In this project you will be developing your first wireless sensor. The equipment page lists all of the equipment and sensors we have available. Not everyone has every sensor; you are expected to work in groups of 2-5 students so that you have at least one of each sensor. Your goal is to demonstrate the use of every sensor (a total of 8 sensors). You can make one sensor node that uses everything or split it into a few sensors that use a smaller subset of the sensors. Your sensor(s) will use single-hop 802.15.4 communication to send data back to a base station (sense and send architecture), which you will also design. Your base station will persist the received data in a file or database (your choice). Once your sensor is working, you will deploy your sensor and log data for one day (24-hours).
When complete, your group will write a short (2-4 page) report in the style of the application papers we have read (redwoods, volcano, great duck island, etc). In preparing your document, I highly recommend using the IEEE Conference template on shareLaTeX (https://www.sharelatex.com/templates/52fb869c33621a613683ec74). There is also a word document template available (http://www.ieee.org/publications_standards/publications/conferences/2014_04_msw_usltr_format.doc).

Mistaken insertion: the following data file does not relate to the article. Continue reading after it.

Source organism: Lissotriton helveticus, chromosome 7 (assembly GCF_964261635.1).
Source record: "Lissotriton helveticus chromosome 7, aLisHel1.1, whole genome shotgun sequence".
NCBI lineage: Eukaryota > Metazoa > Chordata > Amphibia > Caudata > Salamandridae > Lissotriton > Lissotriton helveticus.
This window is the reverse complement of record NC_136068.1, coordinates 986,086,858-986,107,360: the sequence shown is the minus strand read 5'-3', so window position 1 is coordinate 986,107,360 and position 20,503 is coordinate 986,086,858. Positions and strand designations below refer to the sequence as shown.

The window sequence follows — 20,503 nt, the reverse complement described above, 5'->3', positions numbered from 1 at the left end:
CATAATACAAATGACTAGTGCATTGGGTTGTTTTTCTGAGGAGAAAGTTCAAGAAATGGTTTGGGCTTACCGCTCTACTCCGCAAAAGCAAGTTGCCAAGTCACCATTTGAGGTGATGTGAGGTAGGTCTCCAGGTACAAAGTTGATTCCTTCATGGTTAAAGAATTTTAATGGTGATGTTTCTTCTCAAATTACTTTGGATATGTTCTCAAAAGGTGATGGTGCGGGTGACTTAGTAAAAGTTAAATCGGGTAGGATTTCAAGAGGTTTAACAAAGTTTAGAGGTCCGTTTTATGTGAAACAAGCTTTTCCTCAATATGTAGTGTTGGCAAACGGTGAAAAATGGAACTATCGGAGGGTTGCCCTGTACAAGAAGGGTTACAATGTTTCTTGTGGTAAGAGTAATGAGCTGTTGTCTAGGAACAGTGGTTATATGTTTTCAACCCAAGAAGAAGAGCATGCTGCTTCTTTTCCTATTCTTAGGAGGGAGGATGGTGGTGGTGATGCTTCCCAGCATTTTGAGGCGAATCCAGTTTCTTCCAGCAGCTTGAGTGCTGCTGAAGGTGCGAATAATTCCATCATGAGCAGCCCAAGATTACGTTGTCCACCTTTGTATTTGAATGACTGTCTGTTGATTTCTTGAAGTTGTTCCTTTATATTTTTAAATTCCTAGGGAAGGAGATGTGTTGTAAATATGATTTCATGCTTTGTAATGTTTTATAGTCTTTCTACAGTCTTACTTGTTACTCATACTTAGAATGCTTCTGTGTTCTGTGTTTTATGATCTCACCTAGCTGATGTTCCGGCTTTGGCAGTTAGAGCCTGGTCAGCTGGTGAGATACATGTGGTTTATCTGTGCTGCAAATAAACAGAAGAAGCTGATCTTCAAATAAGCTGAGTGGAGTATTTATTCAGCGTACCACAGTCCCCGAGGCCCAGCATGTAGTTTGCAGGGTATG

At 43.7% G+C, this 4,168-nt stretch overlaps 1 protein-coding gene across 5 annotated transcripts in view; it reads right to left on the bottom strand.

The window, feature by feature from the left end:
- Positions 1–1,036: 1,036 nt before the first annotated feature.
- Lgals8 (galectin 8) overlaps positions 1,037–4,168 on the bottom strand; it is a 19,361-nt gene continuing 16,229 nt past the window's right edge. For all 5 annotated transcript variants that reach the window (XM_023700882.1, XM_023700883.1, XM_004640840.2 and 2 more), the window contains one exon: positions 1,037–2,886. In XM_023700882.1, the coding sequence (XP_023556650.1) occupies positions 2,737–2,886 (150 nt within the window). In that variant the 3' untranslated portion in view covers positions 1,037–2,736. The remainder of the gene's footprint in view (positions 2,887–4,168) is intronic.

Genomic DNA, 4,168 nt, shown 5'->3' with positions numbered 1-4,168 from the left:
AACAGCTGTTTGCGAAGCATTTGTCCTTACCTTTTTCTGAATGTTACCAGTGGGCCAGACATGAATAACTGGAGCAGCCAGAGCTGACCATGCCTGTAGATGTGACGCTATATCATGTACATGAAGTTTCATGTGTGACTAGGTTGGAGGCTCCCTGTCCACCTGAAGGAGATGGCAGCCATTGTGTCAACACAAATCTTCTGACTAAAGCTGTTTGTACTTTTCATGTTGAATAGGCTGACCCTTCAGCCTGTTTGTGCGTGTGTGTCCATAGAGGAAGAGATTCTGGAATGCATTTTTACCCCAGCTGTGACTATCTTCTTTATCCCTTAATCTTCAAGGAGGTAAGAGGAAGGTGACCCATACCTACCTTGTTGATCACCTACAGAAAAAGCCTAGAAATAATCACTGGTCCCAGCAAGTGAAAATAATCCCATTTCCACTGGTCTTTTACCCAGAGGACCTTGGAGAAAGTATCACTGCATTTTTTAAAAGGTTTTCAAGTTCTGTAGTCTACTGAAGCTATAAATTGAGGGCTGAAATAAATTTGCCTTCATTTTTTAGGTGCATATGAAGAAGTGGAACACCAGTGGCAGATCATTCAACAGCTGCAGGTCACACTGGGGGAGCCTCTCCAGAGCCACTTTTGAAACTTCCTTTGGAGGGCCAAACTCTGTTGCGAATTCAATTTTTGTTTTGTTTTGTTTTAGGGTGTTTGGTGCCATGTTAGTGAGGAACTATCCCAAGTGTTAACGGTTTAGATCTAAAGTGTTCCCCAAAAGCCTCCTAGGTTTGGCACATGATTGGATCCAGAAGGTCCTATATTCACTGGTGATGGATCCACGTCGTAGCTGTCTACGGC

To successfully complete this project you will need both hardware and software skills. If you’ve never read a schematic read this article now. If you’ve never used a breadboard read this article now. If you don’t know what an arduino is read this article now (the Fio v3 is arduino compatible).
Many of the sensors are very simple (e.g., digital IO). Others are more complicated (analog, PWM, i2c). Most already have arduino compatible drivers/modules (do a google search!). I encourage groups to share libraries they found (and examples). I’ve started a github repo (https://github.com/amm042/sensor.git). When you have something working that you want to share, fork this repo and add it. I’ll pull your changes in if they look good. The goal is to develop a set of working and tested libraries to reduce redundant work.